New PM for Thailand; Indonesian court to rule on presidency; senior Hamas leaders killed in Israeli airstrike; Brazil's Socialist Party chooses new candidate; and more 

Top of the Agenda

Thai Junta Leader Appointed PM

Thai general Prayuth Chan-ocha, who led the country's May 22 coup against the populist government of Prime Minister Yingluck Shinawatra, was appointed prime minister on Thursday by a hand-picked legislature (Reuters). The appointment paves the way for the establishment of an interim government in the coming weeks, although power will remain definitively in the hands of the junta (NYT). Thailand's army seized power in a bloodless coup after six months of street protests that cumulated in the ousting of Shinawatra, whose government was opposed by Bangkok's royalist establishment (FT).

Analysis

"A power arrangement seen in the 1980s and 90s, with a mix of strong, army-backed unelected authority and weak electoral rule, may be what the current coup-makers have in mind as they move forward. Yet after decades of economic development, voters are unlikely to tolerate a blatant military dictatorship without a semblance of democratic rule," writes Thitinan Pongsudhirak for the Bangkok Post.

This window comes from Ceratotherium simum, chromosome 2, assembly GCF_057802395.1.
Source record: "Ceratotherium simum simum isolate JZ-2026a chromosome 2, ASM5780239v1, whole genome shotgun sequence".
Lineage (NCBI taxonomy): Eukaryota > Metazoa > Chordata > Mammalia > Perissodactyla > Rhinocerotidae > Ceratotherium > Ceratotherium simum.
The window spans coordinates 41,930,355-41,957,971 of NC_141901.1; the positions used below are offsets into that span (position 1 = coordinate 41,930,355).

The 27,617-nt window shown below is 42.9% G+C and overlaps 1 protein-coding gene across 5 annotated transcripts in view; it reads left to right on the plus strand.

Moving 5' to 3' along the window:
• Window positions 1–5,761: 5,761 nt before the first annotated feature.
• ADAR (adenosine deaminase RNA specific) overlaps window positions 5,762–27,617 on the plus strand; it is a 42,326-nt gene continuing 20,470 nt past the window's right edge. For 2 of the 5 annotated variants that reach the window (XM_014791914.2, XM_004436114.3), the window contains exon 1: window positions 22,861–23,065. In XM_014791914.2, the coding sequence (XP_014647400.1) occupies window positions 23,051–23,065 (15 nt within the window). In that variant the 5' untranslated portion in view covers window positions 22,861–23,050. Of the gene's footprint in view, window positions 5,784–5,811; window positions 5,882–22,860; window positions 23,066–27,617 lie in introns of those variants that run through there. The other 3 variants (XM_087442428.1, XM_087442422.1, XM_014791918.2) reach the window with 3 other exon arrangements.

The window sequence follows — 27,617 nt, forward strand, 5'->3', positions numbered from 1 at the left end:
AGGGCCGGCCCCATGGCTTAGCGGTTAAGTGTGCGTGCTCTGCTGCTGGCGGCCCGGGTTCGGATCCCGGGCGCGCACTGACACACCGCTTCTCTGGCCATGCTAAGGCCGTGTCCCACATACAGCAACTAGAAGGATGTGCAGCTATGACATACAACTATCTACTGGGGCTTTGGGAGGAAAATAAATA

"It is heartening that the junta has shown some concern to bring about a reconciliation, however unlikely, between the pro-Thaksin "red shirts" and their opponents, who paralysed Bangkok in giant protests from late last year. But that does not necessarily mean the army will allow Thaksinite politicians to take part in drafting the new constitution, let alone run in the proposed election," writes the Economist.

"Gradually, the political interests of Thailand and Myanmar seem to converge. With the backing of China, the two largest states in mainland Southeast Asia have increasingly emerged as a large dark hole that could threaten democracy in the region," writes Pavin Chachavalpongpun for the Diplomat.

 

PACIFIC RIM

Indonesian Court to Rule on Presidency

Indonesia's Constitutional Court is expected on Thursday to deliver a ruling that will finally deliver the presidency to Joko Widodo, governer of Jakarta. Supporters of rival candidate Prabowo Subianto, former son-in-law of ousted president Suharto, attempted to attack the court on Thursday (SMH).

Indonesia's Jokowi needs world's backing, writes CFR's Karen Brooks.

ELSEWHERE:

Senior Hamas leaders killed in airstrike

 Brazil's Socialist Party chooses new candidate

This is an excerpt of the CFR.org Daily News Brief. The full version is available on CFR.org

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